Dr Vivek Prahladan has written about the mysterious disturbance of Subhash Chandra Bose, the death of former Prime Minister Lal Bahadur Shastri and about India’s reluctance to join the Nuclear Suppliers’ Group in the late 1970s in his book The Nation Declassified: India and the Cold War World. Prahladan, who did his PhD in contemporary/modern history from the Centre for Historical Studies, Jawaharlal Nehru University and has been a visiting researcher, King’s College, London, and is currently a Visiting Researcher at the Graduate School of Media and Governance, Keio University, spoke to The Sunday Guardian. Excerpts:

Q. What is the basic premise of The Nation Declassified?

A. The Nation Declassified is the largest incorporation of declassified documentation (approximately 10,000 pages) which narrates a nation’s passage of survival. It reveals the secret history of how India’s Prime Ministers, their closest advisers, diplomats, intelligence agencies and military led the nation through the transformation in world order in the Cold War era. Uncovering thousands of pages of top secret declassified documentation from the Prime Minister’s Office, Ministry of External Affairs, Atomic Energy Commission, Joint Intelligence Committee, Cabinet Secretariat R&AW reports, private papers of key individuals, former Chief of Naval Staff, former PMO official, Joseph Nye Jr and many others, give an intimate portrait of India’s Prime Ministers, from Jawaharlal Nehru to Atal Bihari Vajpayee and the advisers they relied on.

Q. How were the documents accessed? Have they not been used before by authors?

A. The documents have been collected from public institutions according to the Public Records Act. The interviews with key decision makers were taken by me in the past year-and-a-half.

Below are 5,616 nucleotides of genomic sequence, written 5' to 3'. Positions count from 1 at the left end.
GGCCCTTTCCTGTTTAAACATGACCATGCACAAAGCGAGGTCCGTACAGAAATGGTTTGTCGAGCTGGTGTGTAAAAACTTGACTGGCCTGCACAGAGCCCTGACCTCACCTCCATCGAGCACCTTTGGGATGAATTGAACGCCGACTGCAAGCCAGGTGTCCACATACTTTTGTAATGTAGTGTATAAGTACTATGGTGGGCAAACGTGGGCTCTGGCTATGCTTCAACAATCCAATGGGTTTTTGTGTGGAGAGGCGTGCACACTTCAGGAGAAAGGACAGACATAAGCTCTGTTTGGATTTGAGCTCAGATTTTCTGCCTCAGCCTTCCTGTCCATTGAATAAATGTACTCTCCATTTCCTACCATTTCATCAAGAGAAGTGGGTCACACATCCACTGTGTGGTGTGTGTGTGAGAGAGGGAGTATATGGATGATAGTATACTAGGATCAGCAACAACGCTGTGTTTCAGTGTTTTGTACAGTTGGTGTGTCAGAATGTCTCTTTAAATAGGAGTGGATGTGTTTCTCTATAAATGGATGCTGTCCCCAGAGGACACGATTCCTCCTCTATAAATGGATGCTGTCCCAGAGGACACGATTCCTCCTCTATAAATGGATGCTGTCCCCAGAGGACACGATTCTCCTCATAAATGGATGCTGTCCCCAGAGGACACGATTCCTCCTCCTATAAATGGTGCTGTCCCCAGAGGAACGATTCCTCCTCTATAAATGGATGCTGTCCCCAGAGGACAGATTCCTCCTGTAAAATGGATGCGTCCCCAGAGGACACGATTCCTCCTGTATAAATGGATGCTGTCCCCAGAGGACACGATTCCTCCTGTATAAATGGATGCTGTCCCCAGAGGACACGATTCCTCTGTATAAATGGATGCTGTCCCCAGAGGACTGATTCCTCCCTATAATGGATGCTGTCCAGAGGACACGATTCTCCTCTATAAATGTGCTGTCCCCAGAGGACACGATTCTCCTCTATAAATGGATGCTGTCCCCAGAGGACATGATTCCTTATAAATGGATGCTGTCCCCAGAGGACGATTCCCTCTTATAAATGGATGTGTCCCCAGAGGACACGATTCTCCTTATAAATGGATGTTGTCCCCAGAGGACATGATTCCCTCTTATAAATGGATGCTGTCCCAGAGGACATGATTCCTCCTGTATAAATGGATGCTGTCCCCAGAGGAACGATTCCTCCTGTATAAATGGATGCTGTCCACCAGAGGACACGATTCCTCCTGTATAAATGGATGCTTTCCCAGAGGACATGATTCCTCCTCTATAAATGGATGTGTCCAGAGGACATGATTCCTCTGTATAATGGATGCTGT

Q: What was the most interesting part that you unravelled while researching on Subhash Chandra Bose?

A: In 1956, UK Consul General Formosa had carried out Indian request on witnesses and cremation register at Taipei and Japanese Ambassador Taipei provided “Doctor’s Report”, “Police Report” could not be traced, according to MEA file from 1956, “in spite of all efforts”. But they did find the “Certified Copy of the Original Document” of the “Cremation Report” from the Taipei Municipal Office. The Cremation Report clearly mentions the name “Subhash Chandra Bose” and tallies with the death certificate. The death certificate mentions the name of “Ichiro Okura”. This appears to be the same report released by www.bosefiles.info. However, the manner in which the website has curated the documentation is open to discussion. It does not cite statements that make it ever so slightly problematic to reach their preferred conclusion. For instance, in the 1956 MEA file we find a letter from C.K. Yen (Chairman, Taiwan Provincial Government) to British Consul General in Taiwan A. Franklin mentioning that “his (Bose’s) death took place before the Chinese Government took over the hospital. There is no record available of his actual death”. Taiwanese Government informed that it was “impossible” to trace all records prior to the takeover by China. These documents are the rare ones that everyone in India, Japan, Taiwan, London have been looking for.

Another file from MEA mentions a letter from T.N. Kaul (MEA official) stating that “as far as I know Netaji was never declared a war criminal”. A hand written note under-signed by S. Gopal (an MEA official) states that “I have consulted the Law and Defense Ministries. All records relating to Subhash Bose were destroyed in 1947”. We do not know whether this was done prior to 15 August 1947 or after it.

Q: You have also dwelt on the controversial death of PM Lal Bahadur Shastri in your book. How do you see the mystery of the death of Shastri?

A: S.C. Bose and L.B. Shastri, both these iconic lives ended out of their homeland. Bose is reported to have died in an “alleged” plane crash in humid subtropical Formosa (now Taiwan) on 18 August 1945. Shastri died in Tashkent on 11 January 1966. A letter that Ambassador D.P. Dhar (Indian Envoy to Moscow) wrote to the then Foreign Secretary T.N. Kaul (dated 30 July 1970) based on his informal conversation with Fomin ( the then Soviet Minister) stated that Fomin had told him that Soviet doctors unanimously agreed that heart attack was the cause of death. Secondly, Soviet doctors were summoned and arrived after the death of the PM. Third, specific instructions were given to Soviet doctors not to touch the body in any manner. There was no firm view on the reason for discoloration but the likely reason was considered to be that “the body had not been preserved”. This letter was also copied to P.N. Haskar.



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